If you look, often with PE pipe, the difference between the smaller pipe and the larger pipe is stupid money.
Something to think about.
3/4" Poly pipe is closer to 1/2" ID, and 1 1/4" is closer to 1" ID. Bigger is always better.

Cold Start:

@ August 16, 2014 11:42 AM in Wrong aquastat?

I tried to explain to you that the way you have it is the most economical way that you can set it up. It reads 140 degrees because that is what the operating control setting (LO) is running it at. If you make it a cold start, the very little money you MIGHT save will be well be used up in additional repairs, cleaning and early boiler failure you will suffer if you do it. If you turn on the smallest zone and let it run until the boiler stops, the temperature gauge should read what the High Limit "HI" setting is. You don't need to be cutting any wires. I have no idea what wire someone is talking about. If you insist on wrecking your boiler, turn the "LO" down as low as it will go. When you need hot water, the boiler will be cold and will be condensing water into the boiler until the overall temperature of the boiler and piping reaches 140 degrees.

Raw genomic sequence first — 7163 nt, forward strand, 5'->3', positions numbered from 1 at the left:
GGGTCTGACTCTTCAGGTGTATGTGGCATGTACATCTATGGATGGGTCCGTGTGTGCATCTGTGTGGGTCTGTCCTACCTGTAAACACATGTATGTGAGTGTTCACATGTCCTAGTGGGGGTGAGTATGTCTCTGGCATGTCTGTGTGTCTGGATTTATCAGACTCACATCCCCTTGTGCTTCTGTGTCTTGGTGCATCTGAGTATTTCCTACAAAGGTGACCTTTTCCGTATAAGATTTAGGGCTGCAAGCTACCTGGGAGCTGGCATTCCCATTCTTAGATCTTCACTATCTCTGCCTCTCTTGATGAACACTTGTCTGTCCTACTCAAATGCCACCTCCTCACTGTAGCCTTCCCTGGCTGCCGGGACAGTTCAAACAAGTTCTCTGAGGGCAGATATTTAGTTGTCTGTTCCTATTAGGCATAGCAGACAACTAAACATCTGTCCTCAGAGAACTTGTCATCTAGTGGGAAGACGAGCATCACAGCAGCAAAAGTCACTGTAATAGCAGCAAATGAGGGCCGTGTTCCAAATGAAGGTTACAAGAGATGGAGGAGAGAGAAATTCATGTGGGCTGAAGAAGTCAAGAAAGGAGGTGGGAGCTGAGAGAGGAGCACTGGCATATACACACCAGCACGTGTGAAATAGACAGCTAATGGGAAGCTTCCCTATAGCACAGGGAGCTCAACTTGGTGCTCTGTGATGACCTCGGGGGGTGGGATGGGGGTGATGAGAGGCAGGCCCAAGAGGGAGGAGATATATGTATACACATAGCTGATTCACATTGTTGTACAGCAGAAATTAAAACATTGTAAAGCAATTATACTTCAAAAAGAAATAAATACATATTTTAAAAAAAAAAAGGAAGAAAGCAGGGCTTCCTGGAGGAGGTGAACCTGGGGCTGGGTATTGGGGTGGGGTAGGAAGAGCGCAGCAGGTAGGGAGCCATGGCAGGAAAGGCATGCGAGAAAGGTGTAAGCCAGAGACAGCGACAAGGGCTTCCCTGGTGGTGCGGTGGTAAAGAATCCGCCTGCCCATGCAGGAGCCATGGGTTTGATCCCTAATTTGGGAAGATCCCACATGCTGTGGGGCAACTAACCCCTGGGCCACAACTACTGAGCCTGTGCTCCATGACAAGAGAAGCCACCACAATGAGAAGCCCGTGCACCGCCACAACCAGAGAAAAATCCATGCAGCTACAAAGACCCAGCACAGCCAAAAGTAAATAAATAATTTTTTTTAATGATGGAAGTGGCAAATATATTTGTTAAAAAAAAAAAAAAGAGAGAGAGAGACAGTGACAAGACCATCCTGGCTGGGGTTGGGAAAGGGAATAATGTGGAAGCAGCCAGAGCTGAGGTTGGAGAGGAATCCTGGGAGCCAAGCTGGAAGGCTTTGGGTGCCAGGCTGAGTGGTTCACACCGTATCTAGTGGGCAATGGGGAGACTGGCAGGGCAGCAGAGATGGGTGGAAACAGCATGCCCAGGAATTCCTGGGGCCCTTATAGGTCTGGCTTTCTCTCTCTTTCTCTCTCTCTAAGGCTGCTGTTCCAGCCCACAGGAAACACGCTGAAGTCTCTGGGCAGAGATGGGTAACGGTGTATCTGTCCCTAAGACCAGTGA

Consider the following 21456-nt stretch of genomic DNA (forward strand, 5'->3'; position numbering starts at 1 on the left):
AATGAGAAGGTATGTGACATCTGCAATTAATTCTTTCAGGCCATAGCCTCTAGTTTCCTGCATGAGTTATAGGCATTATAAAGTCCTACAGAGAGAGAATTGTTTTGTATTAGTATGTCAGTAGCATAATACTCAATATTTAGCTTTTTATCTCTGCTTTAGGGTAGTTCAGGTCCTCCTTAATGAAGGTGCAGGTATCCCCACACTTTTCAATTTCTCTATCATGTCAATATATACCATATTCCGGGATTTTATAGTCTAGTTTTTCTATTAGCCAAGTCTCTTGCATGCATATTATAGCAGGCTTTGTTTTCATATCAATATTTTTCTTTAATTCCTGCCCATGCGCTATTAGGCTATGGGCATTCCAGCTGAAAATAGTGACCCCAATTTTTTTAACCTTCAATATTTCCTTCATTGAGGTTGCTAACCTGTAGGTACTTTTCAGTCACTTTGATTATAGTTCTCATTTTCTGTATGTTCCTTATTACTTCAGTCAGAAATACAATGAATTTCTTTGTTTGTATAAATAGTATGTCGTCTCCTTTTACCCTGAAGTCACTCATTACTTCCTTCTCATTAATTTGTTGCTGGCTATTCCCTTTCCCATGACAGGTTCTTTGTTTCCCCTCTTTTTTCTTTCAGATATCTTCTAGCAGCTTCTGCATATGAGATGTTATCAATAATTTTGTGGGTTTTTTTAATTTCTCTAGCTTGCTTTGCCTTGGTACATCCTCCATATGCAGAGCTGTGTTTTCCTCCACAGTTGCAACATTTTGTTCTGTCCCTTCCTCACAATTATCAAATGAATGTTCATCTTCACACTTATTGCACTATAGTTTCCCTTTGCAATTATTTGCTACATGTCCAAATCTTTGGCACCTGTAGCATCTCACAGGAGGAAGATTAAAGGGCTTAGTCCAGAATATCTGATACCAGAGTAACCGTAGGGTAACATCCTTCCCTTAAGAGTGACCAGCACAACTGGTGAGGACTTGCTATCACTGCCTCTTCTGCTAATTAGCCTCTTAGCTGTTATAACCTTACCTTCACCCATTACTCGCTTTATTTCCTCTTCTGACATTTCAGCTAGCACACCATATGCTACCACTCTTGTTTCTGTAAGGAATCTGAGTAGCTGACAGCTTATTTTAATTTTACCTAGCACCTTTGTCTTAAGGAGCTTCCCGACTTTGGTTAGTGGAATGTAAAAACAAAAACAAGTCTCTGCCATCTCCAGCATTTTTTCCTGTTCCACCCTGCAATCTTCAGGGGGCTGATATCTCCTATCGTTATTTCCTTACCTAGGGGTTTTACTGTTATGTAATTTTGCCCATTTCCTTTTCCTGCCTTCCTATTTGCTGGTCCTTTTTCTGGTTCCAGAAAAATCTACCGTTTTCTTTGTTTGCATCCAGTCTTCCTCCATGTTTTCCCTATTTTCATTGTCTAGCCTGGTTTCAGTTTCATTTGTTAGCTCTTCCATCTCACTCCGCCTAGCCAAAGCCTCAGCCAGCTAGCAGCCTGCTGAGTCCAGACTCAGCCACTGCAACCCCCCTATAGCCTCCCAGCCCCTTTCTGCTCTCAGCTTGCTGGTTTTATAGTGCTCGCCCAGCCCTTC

Some here will suggest that there is no problem running it as a cold start oil boiler. They don't thoroughly clean boilers as part of their living. If they did, they would never recommend turning ANY hot water oil boiler into a "Cold Start" boiler.
"Cold Start" boilers need to be thoroughly cleaned EVERY year. Warm start boilers can go three years. A dirty cold start boiler will cost you money to run.